Again ask what is one hour later for various times, culminating in asking what is one hour later for 12 o’clock. Now pupils can see that it must be 1 o’clock.
Extend this by doing an example of two hours later, three hours later, and so on, from various starting points.
At this point, you may feel your children are ready for you to explain how we can use our clock to find out what time is one hour earlier than 3 o’clock.
Notice I haven’t introduced half past at all yet. I am going to wait until I am convinced everybody has really mastered using their clock as a circular number line to count on and back in whole hours to find out how many hours later and earlier something is.
I will include questions such as ‘if it is 4 o’clock now, what time was it 2 hours earlier? And ‘I left home at 10 o’clock and got to the shops at 12 o’clock, how long did it take me?’
I will resist the temptation to rush on to half past until we can all do this!
Telling the time at KS1: Teaching half past
If (and only if) we are secure in our understanding of hours, my next step will be to introduce the concept of half past.
Going back to my horizontal number line, I will position the hand half way “past” the 2 and 3, as below:
I will explain that because the hour hand is halfway between the 2 and 3 (or half way past the 2) we say it is half past 2. This means it is half way past two hours. Repeat for various numbers.
Then, once again, rearrange your post its into a clock face to model a clock and get children to show various times using their hour hand only clocks. Then ask what time it will be half an hour later and show how it will be 3 o’clock.
Then half past 3, and so on. Repeat this using your hour hand only example and get the children to do the same.
Once this is secure, there is lots of Maths you can do using your circular number line to work out what time it will be:
- Half an hour later
- Half an hour earlier
- An hour and a half earlier
- An hour and a half later
All four of these options should include examples that bridge 12. This video features a teacher explaining how she teaches o’clock and half past in this way. Also this website contains a useful teaching clock to help (you can turn different hands “white” so you can only see the hour, minute or second hand).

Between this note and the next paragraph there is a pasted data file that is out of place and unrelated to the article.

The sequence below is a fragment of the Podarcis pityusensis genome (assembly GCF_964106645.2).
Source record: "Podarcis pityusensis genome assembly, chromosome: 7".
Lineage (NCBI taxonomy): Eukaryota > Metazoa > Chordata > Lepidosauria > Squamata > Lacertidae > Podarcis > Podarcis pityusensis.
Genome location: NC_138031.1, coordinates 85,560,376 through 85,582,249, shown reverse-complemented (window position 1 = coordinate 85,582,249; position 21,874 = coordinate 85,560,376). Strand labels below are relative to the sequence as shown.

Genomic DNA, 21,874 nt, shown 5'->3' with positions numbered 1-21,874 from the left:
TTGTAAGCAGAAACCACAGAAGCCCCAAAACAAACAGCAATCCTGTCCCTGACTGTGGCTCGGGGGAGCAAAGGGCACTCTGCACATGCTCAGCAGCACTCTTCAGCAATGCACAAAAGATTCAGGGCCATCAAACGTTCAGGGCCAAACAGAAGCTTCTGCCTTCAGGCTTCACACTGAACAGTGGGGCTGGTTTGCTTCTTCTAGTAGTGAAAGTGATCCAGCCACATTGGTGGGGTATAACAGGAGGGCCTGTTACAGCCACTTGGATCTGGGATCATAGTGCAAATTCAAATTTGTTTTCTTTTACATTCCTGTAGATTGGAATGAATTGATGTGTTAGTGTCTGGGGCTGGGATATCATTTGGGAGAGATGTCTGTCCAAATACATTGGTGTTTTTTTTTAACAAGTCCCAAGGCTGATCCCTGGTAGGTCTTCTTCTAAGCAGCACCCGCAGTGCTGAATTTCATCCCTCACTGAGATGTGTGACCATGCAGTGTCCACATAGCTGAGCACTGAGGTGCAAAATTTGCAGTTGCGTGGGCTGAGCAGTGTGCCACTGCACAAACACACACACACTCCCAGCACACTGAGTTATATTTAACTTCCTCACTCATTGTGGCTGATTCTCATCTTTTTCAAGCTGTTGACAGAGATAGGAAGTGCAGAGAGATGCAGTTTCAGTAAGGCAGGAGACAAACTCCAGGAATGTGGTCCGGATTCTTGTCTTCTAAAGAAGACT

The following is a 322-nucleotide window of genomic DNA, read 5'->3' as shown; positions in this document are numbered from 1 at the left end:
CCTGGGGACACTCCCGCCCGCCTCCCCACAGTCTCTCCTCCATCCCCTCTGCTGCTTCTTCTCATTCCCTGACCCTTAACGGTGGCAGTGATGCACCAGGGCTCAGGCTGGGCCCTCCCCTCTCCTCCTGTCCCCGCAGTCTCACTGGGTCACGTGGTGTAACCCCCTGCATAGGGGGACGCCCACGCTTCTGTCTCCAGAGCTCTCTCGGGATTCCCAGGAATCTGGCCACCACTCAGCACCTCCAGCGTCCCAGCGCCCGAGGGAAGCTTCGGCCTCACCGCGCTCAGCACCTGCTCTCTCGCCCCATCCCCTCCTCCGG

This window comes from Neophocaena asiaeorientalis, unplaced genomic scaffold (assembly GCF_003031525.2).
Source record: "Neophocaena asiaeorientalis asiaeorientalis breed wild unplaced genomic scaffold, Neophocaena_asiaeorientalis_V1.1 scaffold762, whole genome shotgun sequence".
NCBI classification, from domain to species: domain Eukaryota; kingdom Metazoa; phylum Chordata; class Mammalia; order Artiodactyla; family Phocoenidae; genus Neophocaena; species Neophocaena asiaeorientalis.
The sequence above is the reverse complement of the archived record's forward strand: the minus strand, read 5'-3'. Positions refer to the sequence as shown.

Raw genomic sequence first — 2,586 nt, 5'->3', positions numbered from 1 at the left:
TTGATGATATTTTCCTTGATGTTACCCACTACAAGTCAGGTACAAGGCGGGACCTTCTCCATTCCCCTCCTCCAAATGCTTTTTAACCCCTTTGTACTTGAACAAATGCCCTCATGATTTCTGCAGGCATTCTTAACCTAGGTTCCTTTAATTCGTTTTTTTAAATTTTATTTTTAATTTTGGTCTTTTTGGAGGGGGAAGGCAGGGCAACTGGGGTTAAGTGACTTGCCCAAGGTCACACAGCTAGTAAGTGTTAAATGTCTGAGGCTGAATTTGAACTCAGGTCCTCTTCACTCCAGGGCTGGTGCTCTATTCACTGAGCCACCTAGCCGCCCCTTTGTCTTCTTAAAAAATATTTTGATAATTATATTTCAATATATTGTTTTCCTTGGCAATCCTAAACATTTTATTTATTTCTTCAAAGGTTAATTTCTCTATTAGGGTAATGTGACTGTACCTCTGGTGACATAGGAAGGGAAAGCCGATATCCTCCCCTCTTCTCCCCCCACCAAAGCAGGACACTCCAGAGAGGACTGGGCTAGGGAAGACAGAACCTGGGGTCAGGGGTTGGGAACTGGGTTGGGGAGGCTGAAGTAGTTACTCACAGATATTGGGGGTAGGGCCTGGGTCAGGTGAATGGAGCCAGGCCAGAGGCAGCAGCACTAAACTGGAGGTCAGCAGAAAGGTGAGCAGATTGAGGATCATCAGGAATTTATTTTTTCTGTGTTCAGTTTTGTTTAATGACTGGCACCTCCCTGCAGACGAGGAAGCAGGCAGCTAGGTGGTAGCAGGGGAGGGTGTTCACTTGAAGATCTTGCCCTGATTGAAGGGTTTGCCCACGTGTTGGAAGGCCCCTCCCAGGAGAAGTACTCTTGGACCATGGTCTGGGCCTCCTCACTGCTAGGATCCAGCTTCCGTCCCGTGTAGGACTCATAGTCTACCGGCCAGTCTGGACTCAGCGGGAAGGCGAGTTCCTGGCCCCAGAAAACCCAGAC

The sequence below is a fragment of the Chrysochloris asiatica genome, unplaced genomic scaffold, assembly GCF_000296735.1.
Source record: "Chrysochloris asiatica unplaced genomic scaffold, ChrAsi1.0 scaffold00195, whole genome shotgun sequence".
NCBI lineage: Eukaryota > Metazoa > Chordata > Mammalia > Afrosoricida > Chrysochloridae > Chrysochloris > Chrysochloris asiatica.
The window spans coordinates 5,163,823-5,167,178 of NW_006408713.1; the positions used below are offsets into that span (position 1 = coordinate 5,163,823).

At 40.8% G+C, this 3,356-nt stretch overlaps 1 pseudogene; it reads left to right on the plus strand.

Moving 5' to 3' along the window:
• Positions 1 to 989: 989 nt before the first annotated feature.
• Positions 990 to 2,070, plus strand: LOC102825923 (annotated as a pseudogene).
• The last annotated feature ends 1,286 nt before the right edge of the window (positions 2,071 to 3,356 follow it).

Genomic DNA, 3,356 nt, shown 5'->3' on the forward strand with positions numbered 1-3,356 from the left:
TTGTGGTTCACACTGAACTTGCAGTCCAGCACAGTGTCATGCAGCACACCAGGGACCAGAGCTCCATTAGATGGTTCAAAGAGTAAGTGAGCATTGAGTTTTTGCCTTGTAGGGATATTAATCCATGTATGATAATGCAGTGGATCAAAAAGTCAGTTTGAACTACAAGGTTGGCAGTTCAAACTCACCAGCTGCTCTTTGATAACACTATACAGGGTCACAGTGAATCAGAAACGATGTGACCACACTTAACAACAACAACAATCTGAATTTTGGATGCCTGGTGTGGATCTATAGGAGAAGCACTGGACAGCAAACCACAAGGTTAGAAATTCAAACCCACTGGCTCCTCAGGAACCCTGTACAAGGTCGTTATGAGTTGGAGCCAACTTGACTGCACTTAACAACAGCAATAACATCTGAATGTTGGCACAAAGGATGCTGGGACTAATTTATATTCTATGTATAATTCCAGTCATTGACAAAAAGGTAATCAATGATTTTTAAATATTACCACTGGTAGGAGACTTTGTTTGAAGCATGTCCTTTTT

Finally, at this stage, the children are ready for the familiar worksheet with clock faces showing o’clock and half past. Although you will of course have removed the minute hands from these!
Tell the children that when they see a clock with two hands, to ignore the other hand for now and that they will still be able to tell if it is o’clock or half past or nearly o’clock or half past.
Throughout the day when you are teaching telling the time draw attention to the class clock and say things like, “we go to PE at 2:30 and look, the hand is almost half way between the 2 and the 3, that must mean it is almost 2:30, so in a few minutes it will be time for PE.”
This is so much easier than having to remember about a 6 meaning half past. I showed my Year One Teacher how to teach time using this method and she was thrilled how easy it was for them.
Telling the time At KS1: Teaching quarter past and quarter to
The next lesson, ask the children what time they think this might be?
Point out that is it not half way past yet so it can’t be half past, but it is past the two, so it can’t be two o’clock.
Move your 2 and 3 post its really far apart (away from the rest of the number line) and place the hand at half past. Then add another identical hand half way between 2 and the half past hand:
Then remove the half past hand:
Introduce the idea that this is quarter past (i.e. halfway between o’clock and half past). Then model this on the full 1 – 12 timeline, before moving to show it on your adapted clock face. Next, get the children to use their adapted clock faces to show quarter past various times. Then repeat the whole process for quarter to.
We won’t introduce using our clock to work out what quarter of an hour earlier or later is at this point, as their concept of one quarter is probably hazy and we can leave that until they have done a lot more work on fractions.
At this stage it’s worth pointing out to pupils that it can be difficult to know exactly where to put our hour hand for quarter past and quarter to, because the hour numbers are quite close together. This will pave the way for introducing the minute hand.